Independent reviewer recommends redraft of UK surveillance laws

Out-Law News | 16 Jun 2015 | 10:08 am | 1 min. read

Existing UK surveillance laws should be scrapped and replaced by a "comprehensive and comprehensible new law...drafted from scratch", the barrister appointed to review UK terrorism legislation has said.

David Anderson QC said the new law should provide for "clear limits and safeguards on any intrusive power that it may be necessary for public authorities to use".

Anderson was asked by UK prime minister David Cameron to conduct a review of UK terrorism legislation (379-page / 5.46MB PDF) under the Data Retention and Investigatory Powers Act, which came into force in the UK last year.

In his report Anderson said that the public needs to be able to have trust that surveillance powers are being used properly, but that the existing "confusing" legal regime makes it hard to verify if they are.

He said new legislation should make provision for "judicial, regulatory and parliamentary mechanisms for authorisation, audit and oversight" of public authorities' interference with the privacy of communications. It should be "written so far as possible in non-technical language" and "be structured and expressed so as to enable its essentials to be understood by intelligent readers across the world".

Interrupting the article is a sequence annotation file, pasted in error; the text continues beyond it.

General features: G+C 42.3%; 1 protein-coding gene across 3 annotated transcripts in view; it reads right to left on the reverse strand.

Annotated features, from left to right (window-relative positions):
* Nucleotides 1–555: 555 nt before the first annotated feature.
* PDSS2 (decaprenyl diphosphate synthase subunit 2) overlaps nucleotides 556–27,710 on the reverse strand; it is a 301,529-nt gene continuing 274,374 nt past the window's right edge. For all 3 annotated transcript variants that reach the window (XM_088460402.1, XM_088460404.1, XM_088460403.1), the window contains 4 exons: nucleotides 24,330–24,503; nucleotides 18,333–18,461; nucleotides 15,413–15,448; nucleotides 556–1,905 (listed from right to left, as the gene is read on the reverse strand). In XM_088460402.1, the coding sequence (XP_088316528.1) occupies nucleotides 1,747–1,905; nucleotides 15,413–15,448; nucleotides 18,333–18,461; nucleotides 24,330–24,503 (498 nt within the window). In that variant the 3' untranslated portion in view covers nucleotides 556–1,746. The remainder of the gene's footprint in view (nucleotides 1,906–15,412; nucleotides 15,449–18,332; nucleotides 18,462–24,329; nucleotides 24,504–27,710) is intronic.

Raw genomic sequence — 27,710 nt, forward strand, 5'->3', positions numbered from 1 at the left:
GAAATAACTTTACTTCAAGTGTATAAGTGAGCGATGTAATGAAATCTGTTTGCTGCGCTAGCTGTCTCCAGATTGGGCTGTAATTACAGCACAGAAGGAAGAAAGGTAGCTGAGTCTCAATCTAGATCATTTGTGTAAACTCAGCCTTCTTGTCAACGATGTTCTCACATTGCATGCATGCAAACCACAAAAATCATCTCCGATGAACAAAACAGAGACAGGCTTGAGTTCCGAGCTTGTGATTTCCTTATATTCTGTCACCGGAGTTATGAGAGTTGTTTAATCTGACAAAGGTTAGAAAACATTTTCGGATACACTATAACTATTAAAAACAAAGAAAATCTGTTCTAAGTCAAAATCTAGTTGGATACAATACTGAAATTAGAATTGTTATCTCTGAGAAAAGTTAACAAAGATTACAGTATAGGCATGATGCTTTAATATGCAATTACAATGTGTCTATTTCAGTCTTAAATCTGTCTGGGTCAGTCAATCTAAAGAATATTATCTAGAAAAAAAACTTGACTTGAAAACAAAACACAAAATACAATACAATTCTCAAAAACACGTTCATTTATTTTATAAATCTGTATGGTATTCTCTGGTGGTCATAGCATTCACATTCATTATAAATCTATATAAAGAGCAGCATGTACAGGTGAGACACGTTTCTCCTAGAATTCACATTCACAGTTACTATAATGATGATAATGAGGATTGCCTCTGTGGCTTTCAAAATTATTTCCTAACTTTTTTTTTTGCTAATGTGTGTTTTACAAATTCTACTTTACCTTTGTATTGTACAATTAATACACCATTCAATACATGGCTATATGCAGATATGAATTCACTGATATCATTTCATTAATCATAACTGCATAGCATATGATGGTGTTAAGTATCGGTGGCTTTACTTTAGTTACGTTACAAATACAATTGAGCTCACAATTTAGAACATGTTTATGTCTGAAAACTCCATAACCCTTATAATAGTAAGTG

Included in his recommendations to improve oversight and review of the use of surveillance powers was a suggestion that a new Independent Surveillance and Intelligence Commission (ISIC) be set up. The ISIC should replace the Interception of Communications Commissioner’s Office (IOCCO), the Office of Surveillance Commissioners and the Intelligence Services Commissioner and "take over the judicial authorisation of all warrants and of certain categories of requests for communications data", Anderson said in his report.

Anderson said that expanding surveillance laws to require communication service providers to record "user interaction with the internet" might help law enforcement bodies associate communications with individual devices, see where criminals are communicating online and to gather intelligence or evidence on "web browsing activity". However, he said that "a detailed operational case needs to be made out, and a rigorous assessment conducted of the lawfulness, likely effectiveness, intrusiveness and cost of requiring such data to be retained" before those powers could be written into law.

In his report, Anderson also called for a new "bulk communications data warrant" to be created. This would allow law enforcement agencies to acquire communications data in vast quantities "in certain cases".